Oklahoma Watch’s tax-exempt status under the federal tax code was mistakenly revoked by the IRS recently but since has been restored.
The nonprofit journalism organization had applied for 501(c)(3) status in August last year, and that was granted in November. In February, revocation of the status was triggered because the IRS said it had not received three consecutive years of federal tax returns from Oklahoma Watch.
Oklahoma Watch Executive Editor David Fritze said two errors led to the temporary revocation. One is that the IRS incorrectly determined that Oklahoma Watch had not filed required tax returns for three consecutive years, from 2011 to 2013. However, Oklahoma Watch has not failed to meet that requirement because the deadline for filing a return for 2013 is May 15 this year; Fritze said the organization will meet that deadline. (Like other 501(c)(3) tax-exempt organizations, Oklahoma Watch does not pay federal or state income taxes, but files informational, Form-990 tax returns with details of its finances.)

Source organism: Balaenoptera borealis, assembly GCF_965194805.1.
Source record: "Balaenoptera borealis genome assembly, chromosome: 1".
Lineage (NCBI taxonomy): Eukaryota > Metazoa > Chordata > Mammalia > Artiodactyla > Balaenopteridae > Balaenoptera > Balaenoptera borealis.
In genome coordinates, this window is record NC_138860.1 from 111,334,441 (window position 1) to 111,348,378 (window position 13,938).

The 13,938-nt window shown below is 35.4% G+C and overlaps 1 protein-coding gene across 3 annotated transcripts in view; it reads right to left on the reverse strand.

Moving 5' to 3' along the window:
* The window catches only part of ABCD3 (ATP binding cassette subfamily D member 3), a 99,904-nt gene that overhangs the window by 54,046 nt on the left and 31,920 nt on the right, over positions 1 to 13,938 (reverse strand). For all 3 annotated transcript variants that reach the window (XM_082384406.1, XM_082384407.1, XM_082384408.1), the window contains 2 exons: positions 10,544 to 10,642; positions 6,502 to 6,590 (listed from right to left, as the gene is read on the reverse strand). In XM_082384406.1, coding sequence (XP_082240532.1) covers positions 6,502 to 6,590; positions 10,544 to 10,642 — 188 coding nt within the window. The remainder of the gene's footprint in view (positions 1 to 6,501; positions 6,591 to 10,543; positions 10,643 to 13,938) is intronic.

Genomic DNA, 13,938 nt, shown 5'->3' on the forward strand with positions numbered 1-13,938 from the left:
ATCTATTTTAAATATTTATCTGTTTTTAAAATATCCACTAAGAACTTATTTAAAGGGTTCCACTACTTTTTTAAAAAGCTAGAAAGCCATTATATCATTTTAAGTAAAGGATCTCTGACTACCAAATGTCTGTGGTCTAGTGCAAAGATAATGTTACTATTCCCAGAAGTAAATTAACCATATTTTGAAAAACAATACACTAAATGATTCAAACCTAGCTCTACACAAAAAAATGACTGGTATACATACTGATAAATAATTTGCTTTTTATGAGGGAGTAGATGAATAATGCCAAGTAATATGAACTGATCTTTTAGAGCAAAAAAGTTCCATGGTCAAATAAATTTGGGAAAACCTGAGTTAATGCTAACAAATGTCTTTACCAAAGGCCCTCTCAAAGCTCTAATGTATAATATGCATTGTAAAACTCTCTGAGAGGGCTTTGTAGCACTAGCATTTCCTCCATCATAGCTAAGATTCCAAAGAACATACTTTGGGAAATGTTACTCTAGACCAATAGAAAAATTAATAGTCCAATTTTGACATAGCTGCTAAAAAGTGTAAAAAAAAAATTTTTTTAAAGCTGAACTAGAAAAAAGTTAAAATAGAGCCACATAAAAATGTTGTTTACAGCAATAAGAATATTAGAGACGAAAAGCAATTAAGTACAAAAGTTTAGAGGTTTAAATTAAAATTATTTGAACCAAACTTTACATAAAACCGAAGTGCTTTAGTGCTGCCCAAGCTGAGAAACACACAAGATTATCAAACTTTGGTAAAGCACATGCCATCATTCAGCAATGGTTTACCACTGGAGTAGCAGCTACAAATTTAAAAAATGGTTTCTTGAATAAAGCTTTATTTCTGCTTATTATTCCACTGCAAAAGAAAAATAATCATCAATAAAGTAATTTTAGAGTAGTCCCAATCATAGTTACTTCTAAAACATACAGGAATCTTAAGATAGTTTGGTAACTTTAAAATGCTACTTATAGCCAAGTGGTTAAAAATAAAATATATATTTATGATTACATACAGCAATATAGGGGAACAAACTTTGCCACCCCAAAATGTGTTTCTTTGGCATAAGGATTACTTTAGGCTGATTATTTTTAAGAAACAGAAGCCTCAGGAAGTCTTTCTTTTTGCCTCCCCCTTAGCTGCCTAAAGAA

The second error was that Oklahoma Watch’s finances were reported for 2011 and 2012 as part of the filings of the Tulsa Community Foundation, of which Oklahoma Watch was a subsidiary before late 2011, when it became a nonprofit corporation registered with the state of Oklahoma. Oklahoma Watch will make a late filing of tax returns for the latter part of 2011 and all of 2012, in addition to 2013.
A letter from the IRS withdrawing revocation states, “We have confirmed that you were erroneously put on the auto-revocation list. You may disregard the CP 120A (revocation) notice we previously sent. You will be removed from the auto-revocation list and relisted in EO (exempt organizations) Select Check (an IRS online search tool) … during the next regular update.”
The letter adds, “Donors may deduct contributions to you as provided in section 170 of the code. Bequests, legacies, devises, transfers or gifts to you or for your use are deductible for federal estate and gift tax purposes if they meet the applicable provisions … of the code.”
Oklahoma Watch’s stated mission is to produce in-depth and investigative journalism on a wide range of public-policy issues in the state.